CHAPTER FIVE: CONCLUSIONS

Does publishing a student's science fair project on the World Wide Web have any consequence on a student's attitude toward his/her project? Is there a motivational effect? This study sought to discover if there is a motivational effect if the student knows that his/her science fair project will be published on the World Wide Web. Literature suggested that there is a motivational effect due to the wider audience that a student's work will receive when it is published and that the effect can be observed in the student's work and behavior. Namely, the student's work will more likely be better written (content, grammar and spelling). The student will also be more likely to work on his/her project outside of class during free time and will be more likely to work cooperatively with other students.

The subjects of this study were thirty-two junior and senior high school physics students at a private college preparatory school in Los Angeles, California. The role of the researcher was that of a participant-observer while teaching physics to the students and facilitating the students' research projects in anticipation of competing in a science fair. A questionnaire, the researcher's observations, interviews with the students and the students' journal entries were used to triangulate the data. For the purpose of validity, individual “student profiles” were created from the data for each student to scrutinize for accuracy. A final questionnaire was administered to the students to gauge the accuracy of the profiles and to express, in retrospect, their feelings and attitudes toward the project.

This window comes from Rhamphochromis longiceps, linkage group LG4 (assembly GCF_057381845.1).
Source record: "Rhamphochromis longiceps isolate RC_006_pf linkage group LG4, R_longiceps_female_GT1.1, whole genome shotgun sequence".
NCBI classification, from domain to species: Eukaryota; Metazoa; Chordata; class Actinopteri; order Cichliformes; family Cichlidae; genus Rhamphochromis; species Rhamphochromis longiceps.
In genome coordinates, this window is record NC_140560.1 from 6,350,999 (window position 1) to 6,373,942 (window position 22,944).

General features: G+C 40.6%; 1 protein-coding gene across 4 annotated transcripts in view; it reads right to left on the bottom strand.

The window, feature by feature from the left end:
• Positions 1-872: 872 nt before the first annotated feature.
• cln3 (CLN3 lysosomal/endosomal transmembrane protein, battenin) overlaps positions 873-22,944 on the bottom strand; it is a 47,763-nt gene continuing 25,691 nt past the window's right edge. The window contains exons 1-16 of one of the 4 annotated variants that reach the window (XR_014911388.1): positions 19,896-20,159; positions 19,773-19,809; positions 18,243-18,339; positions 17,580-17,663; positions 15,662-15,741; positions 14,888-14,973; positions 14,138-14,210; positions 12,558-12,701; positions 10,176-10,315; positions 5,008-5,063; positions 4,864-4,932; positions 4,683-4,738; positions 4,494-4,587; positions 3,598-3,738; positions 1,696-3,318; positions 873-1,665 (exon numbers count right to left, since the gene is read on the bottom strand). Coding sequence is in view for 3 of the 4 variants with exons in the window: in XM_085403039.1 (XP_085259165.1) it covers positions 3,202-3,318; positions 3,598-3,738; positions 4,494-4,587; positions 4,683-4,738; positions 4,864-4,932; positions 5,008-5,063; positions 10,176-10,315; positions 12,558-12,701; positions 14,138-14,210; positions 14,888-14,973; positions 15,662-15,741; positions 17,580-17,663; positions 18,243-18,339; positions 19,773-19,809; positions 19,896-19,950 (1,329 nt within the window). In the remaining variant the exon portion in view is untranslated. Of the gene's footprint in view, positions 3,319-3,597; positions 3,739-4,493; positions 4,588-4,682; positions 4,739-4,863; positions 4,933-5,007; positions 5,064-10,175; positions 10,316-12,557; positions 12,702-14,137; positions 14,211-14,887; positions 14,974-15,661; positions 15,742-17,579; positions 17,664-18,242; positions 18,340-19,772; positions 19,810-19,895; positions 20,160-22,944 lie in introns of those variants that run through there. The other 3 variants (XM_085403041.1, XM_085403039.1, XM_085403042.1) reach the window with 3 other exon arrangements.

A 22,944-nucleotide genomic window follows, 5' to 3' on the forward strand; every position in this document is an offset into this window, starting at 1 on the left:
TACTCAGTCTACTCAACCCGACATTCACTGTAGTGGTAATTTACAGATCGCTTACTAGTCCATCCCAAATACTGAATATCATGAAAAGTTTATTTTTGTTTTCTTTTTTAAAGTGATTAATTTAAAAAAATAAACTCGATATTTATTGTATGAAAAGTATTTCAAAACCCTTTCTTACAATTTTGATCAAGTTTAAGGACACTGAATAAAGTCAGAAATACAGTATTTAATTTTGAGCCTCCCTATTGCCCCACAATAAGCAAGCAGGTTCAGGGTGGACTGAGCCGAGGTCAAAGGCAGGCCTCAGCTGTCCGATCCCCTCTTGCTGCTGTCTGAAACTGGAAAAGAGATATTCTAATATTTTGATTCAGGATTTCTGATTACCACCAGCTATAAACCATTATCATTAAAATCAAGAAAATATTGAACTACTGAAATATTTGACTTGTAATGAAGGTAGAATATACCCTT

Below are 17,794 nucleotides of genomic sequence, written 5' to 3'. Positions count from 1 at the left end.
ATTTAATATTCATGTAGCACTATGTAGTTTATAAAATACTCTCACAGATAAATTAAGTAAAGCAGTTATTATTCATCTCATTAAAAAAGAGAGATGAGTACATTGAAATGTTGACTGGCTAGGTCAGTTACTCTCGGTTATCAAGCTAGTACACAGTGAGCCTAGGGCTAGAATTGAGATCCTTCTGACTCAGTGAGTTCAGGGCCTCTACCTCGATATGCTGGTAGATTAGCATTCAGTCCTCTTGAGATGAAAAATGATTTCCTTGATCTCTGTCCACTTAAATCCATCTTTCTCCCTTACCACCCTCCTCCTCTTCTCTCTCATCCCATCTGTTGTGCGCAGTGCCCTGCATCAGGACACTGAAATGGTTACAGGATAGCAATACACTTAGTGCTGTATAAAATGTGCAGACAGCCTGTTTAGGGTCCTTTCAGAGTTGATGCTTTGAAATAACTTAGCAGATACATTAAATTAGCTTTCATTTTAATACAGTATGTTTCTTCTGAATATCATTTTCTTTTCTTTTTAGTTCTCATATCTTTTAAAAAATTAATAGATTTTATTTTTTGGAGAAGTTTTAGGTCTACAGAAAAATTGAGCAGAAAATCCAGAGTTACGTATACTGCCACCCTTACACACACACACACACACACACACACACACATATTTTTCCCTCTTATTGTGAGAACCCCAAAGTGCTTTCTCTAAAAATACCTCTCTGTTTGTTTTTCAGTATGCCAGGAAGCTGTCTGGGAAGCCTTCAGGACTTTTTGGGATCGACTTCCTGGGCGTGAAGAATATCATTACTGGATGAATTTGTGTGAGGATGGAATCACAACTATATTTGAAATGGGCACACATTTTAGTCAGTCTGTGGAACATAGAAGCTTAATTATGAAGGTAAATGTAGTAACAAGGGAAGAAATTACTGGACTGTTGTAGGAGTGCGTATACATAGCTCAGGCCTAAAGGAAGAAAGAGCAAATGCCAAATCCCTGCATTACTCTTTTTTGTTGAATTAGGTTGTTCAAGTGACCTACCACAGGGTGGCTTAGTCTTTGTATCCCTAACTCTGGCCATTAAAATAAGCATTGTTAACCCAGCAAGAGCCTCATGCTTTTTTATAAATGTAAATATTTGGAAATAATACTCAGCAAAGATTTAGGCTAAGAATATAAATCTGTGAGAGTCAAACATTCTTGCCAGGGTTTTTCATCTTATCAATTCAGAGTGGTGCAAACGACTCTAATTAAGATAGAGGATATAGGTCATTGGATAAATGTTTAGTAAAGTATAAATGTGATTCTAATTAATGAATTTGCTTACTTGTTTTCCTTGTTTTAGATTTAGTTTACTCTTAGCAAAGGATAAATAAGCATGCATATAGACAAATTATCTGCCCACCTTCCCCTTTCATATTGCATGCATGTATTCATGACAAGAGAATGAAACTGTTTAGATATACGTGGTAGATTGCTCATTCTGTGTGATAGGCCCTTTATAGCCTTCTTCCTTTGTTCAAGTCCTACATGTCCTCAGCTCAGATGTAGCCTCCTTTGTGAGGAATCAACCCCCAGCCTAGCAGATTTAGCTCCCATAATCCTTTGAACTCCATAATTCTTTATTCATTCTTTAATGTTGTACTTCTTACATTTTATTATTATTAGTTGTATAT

Validity of the Methodology

The operational definitions for motivational effect were questions which could be answered through the questionnaires, observations, interviews and the students' journal entries:

How often did you make use of the computer lab outside of class?

Compare and contrast your behavior between working in the computer lab during class and doing regular physics work in the classroom. In what ways has using the computer lab affected your project? How did you help others on their projects? What help did you receive on your project from your classmates? What are some of the science fair activities you enjoyed doing? What are some of the science fair activities you did not enjoy doing? How did you feel about including your email address on your Web pages? Do you feel that you have become an expert in the topic you chose? Do you think the projects in your science class have helped you to understand science better?

Once the data from the questionnaires, observations, interviews and the students' journal entries were compiled into the student profiles, the students were surveyed about the accuracy of the data. Eighty-nine percent (89%) of the students agreed that their feelings were accurately reflected and ninety-two percent (92%) of the students agreed that their attitudes were accurately reflected in their student profiles. This level of agreement between the triangulated data and the students confirms with a high degree of validity that the students were indeed motivated in a manner consistent with the literature.

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